Through the online questionnaire, the researchers found that 75% of zoo staff believed their visitors come to learn. By contrast, during the in-person zoo staff interviews, only 39% of the zoo staff members indicated that they believed their visitors came to the zoo to learn. From the in-person zoo visitor interviews, interestingly, the researchers found that the majority (72%) of visitors indicated that learning or discovery were among their main motivations for visiting the zoo. The online responses regarding visitor learning by the zoo staff members were similar to the in-person responses of the actual zoo visitors. The results, however, indicate a mismatch in the zoo staff perceptions expressed through the online questionnaires and in-person interviews. In two cases, the same staff members responded differently on the questionnaires than they did in person. The authors suggest that this difference in responses may be due to the tendency to provide more conservative responses in person than on an online survey, which may feel less personal. The authors suggest the “true” response may lie somewhere between the two.

The study found that of the 72% of visitors who indicated that they came to the zoos to learn, the largest proportion of them went specifically to see animals. Those visitors described their interest using terms such as seeing “new,” “unusual,” “exotic,” or “live” animals. According to the zoo surveys, 90% of zoo staff members reported that their visitors’ top learning goals were animal biology and ecology, which the authors suggest may reflect similar, or at least compatible, learning priorities. Although the authors categorized 25% of the visitors as having an indeterminable learning agenda, only 3% of visitors reported that they did not have any kind of learning agenda at all.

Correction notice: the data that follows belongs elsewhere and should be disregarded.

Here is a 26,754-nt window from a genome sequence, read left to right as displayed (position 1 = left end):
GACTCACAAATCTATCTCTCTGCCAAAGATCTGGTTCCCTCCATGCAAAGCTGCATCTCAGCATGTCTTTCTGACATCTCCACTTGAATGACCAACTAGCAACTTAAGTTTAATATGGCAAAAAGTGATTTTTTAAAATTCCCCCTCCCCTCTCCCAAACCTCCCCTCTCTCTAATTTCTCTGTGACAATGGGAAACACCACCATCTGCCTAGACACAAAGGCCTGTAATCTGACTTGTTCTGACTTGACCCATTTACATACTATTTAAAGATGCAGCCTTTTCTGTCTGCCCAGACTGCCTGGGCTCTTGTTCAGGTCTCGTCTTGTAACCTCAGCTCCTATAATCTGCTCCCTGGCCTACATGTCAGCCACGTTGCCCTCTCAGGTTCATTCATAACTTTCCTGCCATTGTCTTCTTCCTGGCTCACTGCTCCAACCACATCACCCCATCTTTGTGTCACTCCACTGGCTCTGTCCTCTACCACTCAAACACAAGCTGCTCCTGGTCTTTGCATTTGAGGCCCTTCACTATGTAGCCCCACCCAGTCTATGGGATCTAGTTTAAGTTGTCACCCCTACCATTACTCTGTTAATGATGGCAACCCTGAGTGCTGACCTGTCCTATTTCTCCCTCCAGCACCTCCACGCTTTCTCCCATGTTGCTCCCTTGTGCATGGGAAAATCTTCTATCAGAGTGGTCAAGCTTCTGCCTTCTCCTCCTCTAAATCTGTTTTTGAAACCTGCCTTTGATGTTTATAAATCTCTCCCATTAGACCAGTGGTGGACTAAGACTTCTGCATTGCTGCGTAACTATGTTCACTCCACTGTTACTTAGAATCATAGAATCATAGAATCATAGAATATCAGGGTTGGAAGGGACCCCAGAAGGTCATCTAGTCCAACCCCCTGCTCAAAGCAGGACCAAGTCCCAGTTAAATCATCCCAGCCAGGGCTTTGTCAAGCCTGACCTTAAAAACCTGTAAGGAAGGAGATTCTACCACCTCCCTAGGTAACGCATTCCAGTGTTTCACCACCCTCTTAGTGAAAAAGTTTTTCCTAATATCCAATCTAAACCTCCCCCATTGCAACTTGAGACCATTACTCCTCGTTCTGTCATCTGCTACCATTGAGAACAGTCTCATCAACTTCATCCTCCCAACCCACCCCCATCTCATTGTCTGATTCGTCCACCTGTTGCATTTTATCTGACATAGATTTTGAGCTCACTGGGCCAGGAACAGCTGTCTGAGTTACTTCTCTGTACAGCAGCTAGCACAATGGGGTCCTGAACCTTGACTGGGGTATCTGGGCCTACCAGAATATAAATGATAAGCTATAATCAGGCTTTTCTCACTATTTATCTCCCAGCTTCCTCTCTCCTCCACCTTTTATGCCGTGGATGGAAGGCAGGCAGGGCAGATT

When considering the evaluation methods that zoos use to assess their visitors’ learning preferences, the authors found that, on average, more than half of the zoos (58%) used primarily informal measures, such as casual feedback, observations, and anecdotes. On average, 41% of zoos used primarily formal strategies such as questionnaires, surveys, and interviews. Only approximately 15% of the zoos used both informal and formal measures.

The authors concluded that, based on the zoo questionnaires and the visitor interviews, the zoos seem to have an accurate understanding of their visitors’ learning agendas. The authors further conclude that the zoos would benefit from using formal evaluation methods for enhanced accuracy when assessing their visitors’ needs and learning agendas.

The Bottom Line

Zoos provide an important context for raising awareness of and motivating action related to environmental issues. By analyzing visitor and staff perceptions of what visitors hope to gain from zoos, the researchers expanded on current understandings of learning-related expectations of visitors and staff. The findings indicate that, not only do most zoo visitors come with a learning agenda, but they also prefer to see and learn about animals. As such, zoo learning experiences focused on the animals on display and ensuring that visitors are all able to see the animals would engage visitors and also support their learning agendas. Addressing visitor goals, expectations, and experiences when designing exhibits and developing interpretation will help zoos better support conservation and sustainability efforts.